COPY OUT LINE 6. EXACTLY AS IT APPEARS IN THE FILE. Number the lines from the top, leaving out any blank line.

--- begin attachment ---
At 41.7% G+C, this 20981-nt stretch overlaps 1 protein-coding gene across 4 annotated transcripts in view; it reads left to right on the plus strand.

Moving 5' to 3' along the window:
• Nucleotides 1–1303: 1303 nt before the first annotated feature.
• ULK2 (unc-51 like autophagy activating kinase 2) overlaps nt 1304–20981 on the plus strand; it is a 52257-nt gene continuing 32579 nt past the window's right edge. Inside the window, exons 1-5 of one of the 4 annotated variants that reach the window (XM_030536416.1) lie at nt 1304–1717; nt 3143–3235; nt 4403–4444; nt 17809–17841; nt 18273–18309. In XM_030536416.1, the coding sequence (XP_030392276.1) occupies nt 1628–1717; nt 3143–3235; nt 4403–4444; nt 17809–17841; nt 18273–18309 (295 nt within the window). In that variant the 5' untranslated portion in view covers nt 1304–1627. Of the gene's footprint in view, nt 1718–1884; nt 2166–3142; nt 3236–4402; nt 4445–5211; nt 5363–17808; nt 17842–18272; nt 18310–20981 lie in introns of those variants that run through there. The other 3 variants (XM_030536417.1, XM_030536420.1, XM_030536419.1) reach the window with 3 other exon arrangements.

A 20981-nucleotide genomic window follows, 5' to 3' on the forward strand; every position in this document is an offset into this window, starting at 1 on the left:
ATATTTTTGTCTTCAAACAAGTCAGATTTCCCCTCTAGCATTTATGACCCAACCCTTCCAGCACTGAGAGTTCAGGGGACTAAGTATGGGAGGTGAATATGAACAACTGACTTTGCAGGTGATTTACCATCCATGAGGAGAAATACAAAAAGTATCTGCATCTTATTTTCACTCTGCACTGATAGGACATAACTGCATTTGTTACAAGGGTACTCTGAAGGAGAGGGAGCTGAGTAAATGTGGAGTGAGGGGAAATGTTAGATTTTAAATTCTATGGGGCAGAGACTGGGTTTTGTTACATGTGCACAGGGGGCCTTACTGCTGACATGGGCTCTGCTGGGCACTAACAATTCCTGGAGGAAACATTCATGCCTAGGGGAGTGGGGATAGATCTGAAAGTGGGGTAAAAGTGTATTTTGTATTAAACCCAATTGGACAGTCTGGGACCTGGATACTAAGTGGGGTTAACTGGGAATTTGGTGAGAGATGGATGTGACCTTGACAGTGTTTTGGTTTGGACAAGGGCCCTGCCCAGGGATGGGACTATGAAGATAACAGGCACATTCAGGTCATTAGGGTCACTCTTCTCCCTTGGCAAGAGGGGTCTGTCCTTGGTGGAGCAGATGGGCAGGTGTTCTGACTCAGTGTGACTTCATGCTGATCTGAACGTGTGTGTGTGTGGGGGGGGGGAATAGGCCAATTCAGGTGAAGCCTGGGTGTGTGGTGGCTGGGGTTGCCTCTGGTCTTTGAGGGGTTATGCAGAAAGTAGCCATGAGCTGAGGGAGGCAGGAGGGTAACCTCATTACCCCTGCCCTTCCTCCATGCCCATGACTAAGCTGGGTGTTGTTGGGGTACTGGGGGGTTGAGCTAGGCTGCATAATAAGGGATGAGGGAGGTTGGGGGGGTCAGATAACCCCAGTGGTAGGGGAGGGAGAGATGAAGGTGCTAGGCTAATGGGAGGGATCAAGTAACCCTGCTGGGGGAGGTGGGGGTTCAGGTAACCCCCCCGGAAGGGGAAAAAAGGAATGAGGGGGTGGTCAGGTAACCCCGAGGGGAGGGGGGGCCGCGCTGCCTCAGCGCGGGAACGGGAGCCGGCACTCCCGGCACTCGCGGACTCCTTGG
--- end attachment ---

ATATTTTTGTCTTCAAACAAGTCAGATTTCCCCTCTAGCATTTATGACCCAACCCTTCCAGCACTGAGAGTTCAGGGGACTAAGTATGGGAGGTGAATATGAACAACTGACTTTGCAGGTGATTTACCATCCATGAGGAGAAATACAAAAAGTATCTGCATCTTATTTTCACTCTGCACTGATAGGACATAACTGCATTTGTTACAAGGGTACTCTGAAGGAGAGGGAGCTGAGTAAATGTGGAGTGAGGGGAAATGTTAGATTTTAAATTCTATGGGGCAGAGACTGGGTTTTGTTACATGTGCACAGGGGGCCTTACTGCTGACATGGGCTCTGCTGGGCACTAACAATTCCTGGAGGAAACATTCATGCCTAGGGGAGTGGGGATAGATCTGAAAGTGGGGTAAAAGTGTATTTTGTATTAAACCCAATTGGACAGTCTGGGACCTGGATACTAAGTGGGGTTAACTGGGAATTTGGTGAGAGATGGATGTGACCTTGACAGTGTTTTGGTTTGGACAAGGGCCCTGCCCAGGGATGGGACTATGAAGATAACAGGCACATTCAGGTCATTAGGGTCACTCTTCTCCCTTGGCAAGAGGGGTCTGTCCTTGGTGGAGCAGATGGGCAGGTGTTCTGACTCAGTGTGACTTCATGCTGATCTGAACGTGTGTGTGTGTGGGGGGGGGGAATAGGCCAATTCAGGTGAAGCCTGGGTGTGTGGTGGCTGGGGTTGCCTCTGGTCTTTGAGGGGTTATGCAGAAAGTAGCCATGAGCTGAGGGAGGCAGGAGGGTAACCTCATTACCCCTGCCCTTCCTCCATGCCCATGACTAAGCTGGGTGTTGTTGGGGTACTGGGGGGTTGAGCTAGGCTGCATAATAAGGGATGAGGGAGGTTGGGGGGGTCAGATAACCCCAGTGGTAGGGGAGGGAGAGATGAAGGTGCTAGGCTAATGGGAGGGATCAAGTAACCCTGCTGGGGGAGGTGGGGGTTCAGGTAACCCCCCCGGAAGGGGAAAAAAGGAATGAGGGGGTGGTCAGGTAACCCCGAGGGGAGGGGGGGCCGCGCTGCCTCAGCGCGGGAACGGGAGCCGGCACTCCCGGCACTCGCGGACTCCTTGG